“A lot depends on how much of a big deal the governor’s going to make it,” Maviglio said. If it’s a priority of the governor, “that could make a world of difference,” Maviglio said. If Brown doesn’t support it outright, the bill’s chances are “less hopeful.”

Brown’s office yesterday declined to comment. In November, it offered a statement when asked about the idea of banning gas-fueled cars. Ting had said at that time that he planned to offer legislation in January.

“Given the existential challenge we face, the administration is looking at many, many possible measures — including additional action on electric vehicles — to help rapidly decarbonize the economy and protect the health of our citizens,” the Brown administration said late last year.

Maviglio said he believes Brown ultimately will back A.B. 1745, perhaps even mentioning it in his State of the State speech or his preliminary budget proposal later this month. If the governor does support it, that likely would lead to negotiations with moderate Democrats and Republicans.

Democrats control both chambers of the California Legislature. Maviglio noted, however, that the number of Democratic votes is in flux because of vacancies from resignations, some of them tied to charges of sexual improprieties by lawmakers.

Brown in 2015 supported passing a law that would have mandated a 50 percent cut in petroleum use by 2030. Democratic leaders were forced to cut that provision from S.B. 350 to get it passed, because of opposition from the oil industry and others. That bill, now a law, increased the state’s mandate for renewable electricity to 50 percent and required doubling the efficiency of existing buildings by 2030.

Greens likely to back it

Experts have said the state’s effort to eliminate polluting cars depends on how fast technology advances, how much battery costs fall and how the marketplace responds to a world with cheaper clean cars and more charging stations (Climatewire, Nov. 8, 2017). There also are issues about how far an EV can go on a charge and where it can repower. There are 14,000 EV charging stations in the state currently. There’s a far smaller number of places to refuel fuel-cell vehicles.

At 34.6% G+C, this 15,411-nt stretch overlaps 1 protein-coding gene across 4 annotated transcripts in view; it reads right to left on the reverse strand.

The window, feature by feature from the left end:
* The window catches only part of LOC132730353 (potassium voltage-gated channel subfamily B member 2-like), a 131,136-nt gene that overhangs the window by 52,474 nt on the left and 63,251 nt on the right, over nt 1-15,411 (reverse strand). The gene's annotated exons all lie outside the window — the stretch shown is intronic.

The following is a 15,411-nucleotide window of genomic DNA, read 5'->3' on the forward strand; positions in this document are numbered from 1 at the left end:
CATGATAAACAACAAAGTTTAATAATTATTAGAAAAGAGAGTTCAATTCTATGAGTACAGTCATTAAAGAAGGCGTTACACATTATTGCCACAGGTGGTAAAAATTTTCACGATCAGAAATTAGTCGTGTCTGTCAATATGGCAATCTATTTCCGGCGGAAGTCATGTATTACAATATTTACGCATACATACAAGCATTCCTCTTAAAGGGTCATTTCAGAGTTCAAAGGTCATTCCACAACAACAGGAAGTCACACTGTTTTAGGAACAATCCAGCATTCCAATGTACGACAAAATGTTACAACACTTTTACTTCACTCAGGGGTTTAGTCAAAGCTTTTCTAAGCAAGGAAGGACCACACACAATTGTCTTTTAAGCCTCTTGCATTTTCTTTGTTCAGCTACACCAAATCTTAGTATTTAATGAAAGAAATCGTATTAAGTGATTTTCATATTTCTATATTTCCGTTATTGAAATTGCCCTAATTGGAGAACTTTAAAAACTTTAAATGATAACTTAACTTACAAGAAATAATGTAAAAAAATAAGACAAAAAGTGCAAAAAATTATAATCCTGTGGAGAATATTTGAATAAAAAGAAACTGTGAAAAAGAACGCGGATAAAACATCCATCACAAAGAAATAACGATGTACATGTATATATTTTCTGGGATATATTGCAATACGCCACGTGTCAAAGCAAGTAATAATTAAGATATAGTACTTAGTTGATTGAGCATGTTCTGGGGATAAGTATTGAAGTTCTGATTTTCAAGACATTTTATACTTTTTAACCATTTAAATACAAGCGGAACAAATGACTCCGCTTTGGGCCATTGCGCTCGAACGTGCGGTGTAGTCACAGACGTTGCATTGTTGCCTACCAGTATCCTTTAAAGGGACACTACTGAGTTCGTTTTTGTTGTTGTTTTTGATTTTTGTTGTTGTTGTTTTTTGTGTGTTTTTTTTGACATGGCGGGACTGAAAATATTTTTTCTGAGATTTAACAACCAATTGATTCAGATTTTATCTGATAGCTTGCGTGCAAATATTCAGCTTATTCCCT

Ting’s office is also looking at offering legislation to help increase the number of EV charging stations in the state. Ting argues there is time for technology to advance and make his clean car mandate workable. He has said the internal combustion engine, at 100 years old, is a dated technology that’s “ripe for disruption.”

The measure purposely targets emissions, as opposed to gasoline and diesel cars, because the goal was to make it technology-neutral, Ting’s office said. Although right now emissions-free cars are limited, technology advances might make other cars eligible, an aide said.

The car industry is starting to shift toward more clean cars. General Motors Co. and Volvo are among the automakers saying they plan to embrace electrification. Maviglio, however, noted that there’s a difference between those companies moving ahead on their own and facing a mandate.

Environmental and health groups, meanwhile, are expected to support the proposal.

“With this legislation, California will be taking combustion polluting vehicles off the road and advancing zero-emission vehicles — helping us to finally address air pollution and better equipping us to combat climate change,” said Adrian Martinez, a staff attorney at Earthjustice.